The student was in one of the bathrooms on campus with three other girls. They were preparing for their basketball game, and they were “completely undressed.” The evening custodian, described by Drain as “an older woman” with whom she herself has had encounters in the past in the Give Every Child a Chance after-school program on campus, told the girls “who were getting dressed to get out of the bathroom (because) she had a job to do.” The custodian’s tone of voice was reportedly “extremely disrespectful.” That resulted in an exchange between the student and the custodian. It led to the custodian telling the student that she was going to get her kicked off the basketball team if she did not leave the bathroom.
“Mind you, the girls were still in the middle of getting dressed,” Drain said. “That led my student to expand on her frustration and call the custodian a b---h.” At the same time, the student marched straight into the principal’s office and “told on herself.”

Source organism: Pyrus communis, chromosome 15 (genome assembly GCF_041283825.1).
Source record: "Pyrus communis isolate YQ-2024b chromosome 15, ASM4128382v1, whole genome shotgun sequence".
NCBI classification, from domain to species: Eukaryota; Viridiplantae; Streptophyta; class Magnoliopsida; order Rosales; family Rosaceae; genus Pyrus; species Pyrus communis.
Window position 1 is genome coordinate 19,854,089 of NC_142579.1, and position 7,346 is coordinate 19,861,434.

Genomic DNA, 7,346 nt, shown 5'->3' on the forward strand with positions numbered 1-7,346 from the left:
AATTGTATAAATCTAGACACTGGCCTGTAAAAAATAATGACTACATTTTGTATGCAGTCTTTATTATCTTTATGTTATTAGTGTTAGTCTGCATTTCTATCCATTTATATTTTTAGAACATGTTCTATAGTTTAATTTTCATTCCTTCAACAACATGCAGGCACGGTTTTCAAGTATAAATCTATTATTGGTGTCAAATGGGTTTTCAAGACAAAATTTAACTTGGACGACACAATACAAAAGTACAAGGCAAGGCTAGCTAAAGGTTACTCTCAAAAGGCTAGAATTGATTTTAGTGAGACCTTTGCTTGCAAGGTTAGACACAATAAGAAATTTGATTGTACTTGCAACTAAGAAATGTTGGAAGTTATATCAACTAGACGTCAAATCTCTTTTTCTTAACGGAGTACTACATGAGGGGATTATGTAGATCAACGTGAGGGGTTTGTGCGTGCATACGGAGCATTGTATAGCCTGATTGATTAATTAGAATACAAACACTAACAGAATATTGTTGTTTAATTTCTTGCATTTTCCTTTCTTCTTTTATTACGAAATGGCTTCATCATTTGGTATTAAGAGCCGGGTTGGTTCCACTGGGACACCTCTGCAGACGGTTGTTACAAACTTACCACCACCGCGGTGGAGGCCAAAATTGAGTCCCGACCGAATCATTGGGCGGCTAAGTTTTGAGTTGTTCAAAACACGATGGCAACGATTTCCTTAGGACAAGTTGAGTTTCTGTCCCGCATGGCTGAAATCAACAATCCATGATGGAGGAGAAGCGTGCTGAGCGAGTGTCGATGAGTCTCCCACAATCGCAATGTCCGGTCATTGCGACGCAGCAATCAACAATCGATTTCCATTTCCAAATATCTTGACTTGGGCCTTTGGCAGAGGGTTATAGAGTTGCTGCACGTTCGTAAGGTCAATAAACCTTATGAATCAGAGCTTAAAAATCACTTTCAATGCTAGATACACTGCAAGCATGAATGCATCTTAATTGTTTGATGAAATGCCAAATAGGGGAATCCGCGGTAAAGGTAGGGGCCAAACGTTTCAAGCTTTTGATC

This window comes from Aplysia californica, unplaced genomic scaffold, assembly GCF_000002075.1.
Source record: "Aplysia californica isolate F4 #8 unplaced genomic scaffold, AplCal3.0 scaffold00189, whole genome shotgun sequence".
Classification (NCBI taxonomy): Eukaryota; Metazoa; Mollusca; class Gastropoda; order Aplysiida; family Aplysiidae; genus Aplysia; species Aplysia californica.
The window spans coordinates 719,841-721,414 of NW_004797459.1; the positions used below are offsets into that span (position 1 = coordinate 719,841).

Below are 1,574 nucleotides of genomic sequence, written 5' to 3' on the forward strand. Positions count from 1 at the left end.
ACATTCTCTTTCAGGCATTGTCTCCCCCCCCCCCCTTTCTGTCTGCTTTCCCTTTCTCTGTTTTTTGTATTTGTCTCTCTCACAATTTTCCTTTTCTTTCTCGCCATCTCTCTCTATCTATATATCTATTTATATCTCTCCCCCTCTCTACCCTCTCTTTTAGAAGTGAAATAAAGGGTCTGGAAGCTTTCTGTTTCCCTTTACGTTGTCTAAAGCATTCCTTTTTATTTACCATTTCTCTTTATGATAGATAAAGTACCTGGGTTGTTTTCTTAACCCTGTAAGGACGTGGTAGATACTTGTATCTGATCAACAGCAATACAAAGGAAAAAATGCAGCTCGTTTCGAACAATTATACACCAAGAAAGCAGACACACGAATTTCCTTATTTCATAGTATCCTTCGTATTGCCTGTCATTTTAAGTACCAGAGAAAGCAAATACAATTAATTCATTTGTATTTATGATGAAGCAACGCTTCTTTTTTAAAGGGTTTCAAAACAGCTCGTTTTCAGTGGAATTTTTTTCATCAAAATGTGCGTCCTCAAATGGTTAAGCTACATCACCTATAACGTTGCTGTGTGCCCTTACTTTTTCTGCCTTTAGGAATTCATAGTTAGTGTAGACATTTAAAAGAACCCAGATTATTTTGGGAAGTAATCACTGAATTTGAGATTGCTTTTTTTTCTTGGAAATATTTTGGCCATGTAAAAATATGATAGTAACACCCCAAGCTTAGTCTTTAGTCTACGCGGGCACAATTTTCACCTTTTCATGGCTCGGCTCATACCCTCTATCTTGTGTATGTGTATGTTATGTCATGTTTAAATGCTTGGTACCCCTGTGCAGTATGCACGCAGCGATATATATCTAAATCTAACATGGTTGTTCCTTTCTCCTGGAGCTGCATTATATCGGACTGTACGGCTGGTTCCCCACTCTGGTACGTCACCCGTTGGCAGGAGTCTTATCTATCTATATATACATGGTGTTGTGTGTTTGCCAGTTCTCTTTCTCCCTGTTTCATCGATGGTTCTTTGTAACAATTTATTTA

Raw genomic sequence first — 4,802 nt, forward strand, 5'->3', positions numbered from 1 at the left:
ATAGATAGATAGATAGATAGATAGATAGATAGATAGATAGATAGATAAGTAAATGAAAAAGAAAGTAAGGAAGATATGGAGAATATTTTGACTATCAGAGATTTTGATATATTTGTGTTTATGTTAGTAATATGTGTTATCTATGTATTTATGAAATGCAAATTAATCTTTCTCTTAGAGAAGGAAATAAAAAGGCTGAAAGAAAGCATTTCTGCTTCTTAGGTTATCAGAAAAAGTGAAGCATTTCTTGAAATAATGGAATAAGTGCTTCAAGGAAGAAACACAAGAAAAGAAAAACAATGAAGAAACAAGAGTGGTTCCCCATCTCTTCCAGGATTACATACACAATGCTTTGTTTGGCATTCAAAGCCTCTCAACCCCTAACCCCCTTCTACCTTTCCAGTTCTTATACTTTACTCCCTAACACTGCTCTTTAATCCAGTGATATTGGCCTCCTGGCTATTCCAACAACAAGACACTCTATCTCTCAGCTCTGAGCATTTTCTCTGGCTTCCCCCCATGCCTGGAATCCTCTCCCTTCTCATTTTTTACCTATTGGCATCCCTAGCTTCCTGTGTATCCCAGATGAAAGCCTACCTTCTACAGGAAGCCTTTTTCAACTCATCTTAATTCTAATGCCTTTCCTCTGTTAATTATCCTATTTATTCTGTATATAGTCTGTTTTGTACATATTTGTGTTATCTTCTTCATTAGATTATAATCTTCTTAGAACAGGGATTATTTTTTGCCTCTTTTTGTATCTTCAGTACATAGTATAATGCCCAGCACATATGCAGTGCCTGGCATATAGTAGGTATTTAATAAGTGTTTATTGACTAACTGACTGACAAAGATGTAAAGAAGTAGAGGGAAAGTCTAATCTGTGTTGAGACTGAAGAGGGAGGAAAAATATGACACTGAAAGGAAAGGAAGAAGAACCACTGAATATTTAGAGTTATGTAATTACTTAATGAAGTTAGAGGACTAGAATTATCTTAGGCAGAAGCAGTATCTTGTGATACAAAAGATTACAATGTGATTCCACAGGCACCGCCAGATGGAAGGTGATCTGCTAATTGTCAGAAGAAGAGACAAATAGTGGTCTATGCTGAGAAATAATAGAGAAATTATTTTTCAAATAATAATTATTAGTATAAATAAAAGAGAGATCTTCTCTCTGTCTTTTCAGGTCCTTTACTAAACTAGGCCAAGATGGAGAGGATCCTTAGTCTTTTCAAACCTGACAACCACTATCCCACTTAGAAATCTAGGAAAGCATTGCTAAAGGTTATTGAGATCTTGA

Commenting on the unnamed custodian’s tone of voice, Drain said, “Anyone with proper diversity training and cultural awareness would fully understand the implications of talking to a child like that.”
However, it appears cooler heads and civility eventually prevailed. A few hours after the heated exchange in the bathroom, the student and the custodian crossed paths “and they both exchanged apologies,” Drain said, adding, “my student being the first to apologize.” She pointed out though that this occurred “way before the principal had a chance to discuss anything with the custodian.”
Drain maintains that “if the custodian was culturally competent, she would have never approached the student in that (disrespectful) fashion.” Without naming the custodian, Drain said that while working in the school’s after-school program, “I had a first-hand experience with that custodian and many of the people in administration. Unfortunately, it was like watching a circus act where the animals are poked and prodded into submission – the exact thing happening on the campus of Weston Ranch. The office administration (staff) are horrible with how they treat and talk to their students. You should walk into that office and see if you are greeted properly. It’s terrible.”
Drain went so far as to accuse Weston Ranch Principal Jose Fregoso of being apathetic to the plight of the school’s minority students.
“Weston Ranch does not have a supportive staff nor a supportive principal. The man (Fregoso) has four children that have never entered public school and has no clue how to deal with minority children,” she said.